Having recently graduated despite the ongoing pandemic, third-year students of 2019/20 are now navigating an unprecedented world of work.

Graduates will now have to wait until April 2021 to graduate at Lincoln Cathedral. Photo: University of Lincoln website.

Uncertainties surrounding job prospects are among the challenges new graduates face, as the U.K. sinks into its deepest recession on record.

Despite this, Lesley O’Donnell, the University of Lincoln’s employment opportunities manager, hasn’t lost hope.

“Many employers are continuing to recruit for their graduate roles”, Ms O’Donnell said, “The fall in vacancies appears to have stabilised and they do not appear to be falling further”.

Despite a 57% decline in overall job postings, the Institute of Student Employers have shown that roles for new graduates fell less harshly by 12%.

“The good news is that current possibilities are significantly greater for graduates than non-graduates,” said Ms O’Donnell.

She adds: “Some employers have indicated that they may stagger their annual graduate intake and could recruit in the autumn if trading conditions have improved.”

The University of Lincoln moved to online teaching on 16 March, over concerns for the safety of students. This meant there were no face-to-face interactions between students and tutors, and all assignment content was moved online.

The university’s library, a vital working environment for students, was also shut.

The Linc spoke to recent graduates about the difficulties they faced finishing the final and most important semester of their degrees under these unforeseen circumstances.

Cherise Bailey, a Photography graduate, said physical subjects were altered dramatically.

“We were limited to our home resources, therefore we had no access to the photography studio. This meant our projects needed to be altered.”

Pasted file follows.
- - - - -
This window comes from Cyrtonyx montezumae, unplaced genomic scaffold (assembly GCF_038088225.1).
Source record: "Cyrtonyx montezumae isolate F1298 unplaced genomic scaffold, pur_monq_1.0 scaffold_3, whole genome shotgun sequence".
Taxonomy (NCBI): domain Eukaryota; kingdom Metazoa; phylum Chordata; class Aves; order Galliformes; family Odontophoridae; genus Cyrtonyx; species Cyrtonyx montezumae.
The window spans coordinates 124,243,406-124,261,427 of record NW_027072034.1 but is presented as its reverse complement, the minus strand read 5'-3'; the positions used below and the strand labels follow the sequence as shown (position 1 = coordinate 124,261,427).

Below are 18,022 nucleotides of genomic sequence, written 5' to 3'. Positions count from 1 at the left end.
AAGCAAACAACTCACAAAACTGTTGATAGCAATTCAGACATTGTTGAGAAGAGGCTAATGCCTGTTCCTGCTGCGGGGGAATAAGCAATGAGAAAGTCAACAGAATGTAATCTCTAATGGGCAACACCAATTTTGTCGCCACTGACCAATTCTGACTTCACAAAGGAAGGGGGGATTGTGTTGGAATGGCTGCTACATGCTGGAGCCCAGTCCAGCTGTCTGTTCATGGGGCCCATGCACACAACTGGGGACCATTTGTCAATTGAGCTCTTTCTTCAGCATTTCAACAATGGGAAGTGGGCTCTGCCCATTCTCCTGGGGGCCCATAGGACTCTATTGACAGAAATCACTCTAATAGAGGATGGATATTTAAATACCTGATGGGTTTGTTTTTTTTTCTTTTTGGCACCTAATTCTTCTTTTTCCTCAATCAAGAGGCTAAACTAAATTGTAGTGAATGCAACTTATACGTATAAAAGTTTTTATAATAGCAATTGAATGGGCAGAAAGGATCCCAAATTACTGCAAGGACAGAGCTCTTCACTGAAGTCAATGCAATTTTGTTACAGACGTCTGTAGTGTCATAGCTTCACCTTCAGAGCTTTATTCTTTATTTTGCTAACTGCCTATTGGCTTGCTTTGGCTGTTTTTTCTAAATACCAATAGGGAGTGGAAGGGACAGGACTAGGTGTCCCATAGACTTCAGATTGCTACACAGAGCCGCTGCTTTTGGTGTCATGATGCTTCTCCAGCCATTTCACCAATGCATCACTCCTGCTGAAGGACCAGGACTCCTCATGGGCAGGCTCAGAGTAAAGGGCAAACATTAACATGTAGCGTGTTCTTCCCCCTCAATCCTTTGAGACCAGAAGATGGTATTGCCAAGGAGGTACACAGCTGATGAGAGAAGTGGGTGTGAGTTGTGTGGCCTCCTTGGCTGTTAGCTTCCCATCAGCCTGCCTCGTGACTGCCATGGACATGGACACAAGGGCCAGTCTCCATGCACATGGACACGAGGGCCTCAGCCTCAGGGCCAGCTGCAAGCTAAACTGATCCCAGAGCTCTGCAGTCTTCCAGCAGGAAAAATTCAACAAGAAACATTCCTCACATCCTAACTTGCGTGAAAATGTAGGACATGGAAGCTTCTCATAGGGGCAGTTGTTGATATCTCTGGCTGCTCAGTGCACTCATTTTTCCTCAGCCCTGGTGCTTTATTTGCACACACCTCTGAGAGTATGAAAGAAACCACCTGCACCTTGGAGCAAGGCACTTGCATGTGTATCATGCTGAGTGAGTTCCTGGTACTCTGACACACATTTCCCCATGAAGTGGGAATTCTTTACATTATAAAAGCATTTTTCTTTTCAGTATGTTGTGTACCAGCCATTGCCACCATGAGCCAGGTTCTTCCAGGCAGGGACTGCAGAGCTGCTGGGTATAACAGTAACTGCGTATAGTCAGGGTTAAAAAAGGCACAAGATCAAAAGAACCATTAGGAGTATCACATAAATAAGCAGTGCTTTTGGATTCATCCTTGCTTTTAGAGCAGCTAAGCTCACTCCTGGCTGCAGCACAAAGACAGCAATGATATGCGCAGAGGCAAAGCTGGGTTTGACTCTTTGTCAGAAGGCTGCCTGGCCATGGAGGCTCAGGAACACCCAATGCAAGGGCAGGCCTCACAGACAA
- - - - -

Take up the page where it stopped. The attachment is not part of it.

The University of Lincoln moved to online teaching on 16 March. Photo: cottonbro via Pexels.com

“The market for any job now is more challenging. It’s hard to even get a job on a high street at the moment.”

Lauren Conley, who studied English and Creative Writing, said her tutors were “quick with responses” but completing assignments from a home environment was a struggle, and she found “concentrating at home with younger siblings to be quite challenging”.

She also said that the absence of face-to-face meetings caused complications with some modules: “I couldn’t understand specifically what my tutors wanted from the assignment to hit certain criteria.”

Both graduates were disappointed that graduation celebrations had to be cancelled, as Ms Bailey explained: “It made the experience of finishing our degrees not as exciting.”

As thousands of people across the U.K. make the transition from education to a workplace, Ms O’Donnell, the university’s employment opportunities manager, says it’s “important to remember just what you have to offer businesses in these challenging times”.

Students looking for further help can find more information from The Careers and Employability Team at the University of Lincoln by clicking this link.

By Eleanor Maslin

News Editor at The Linc.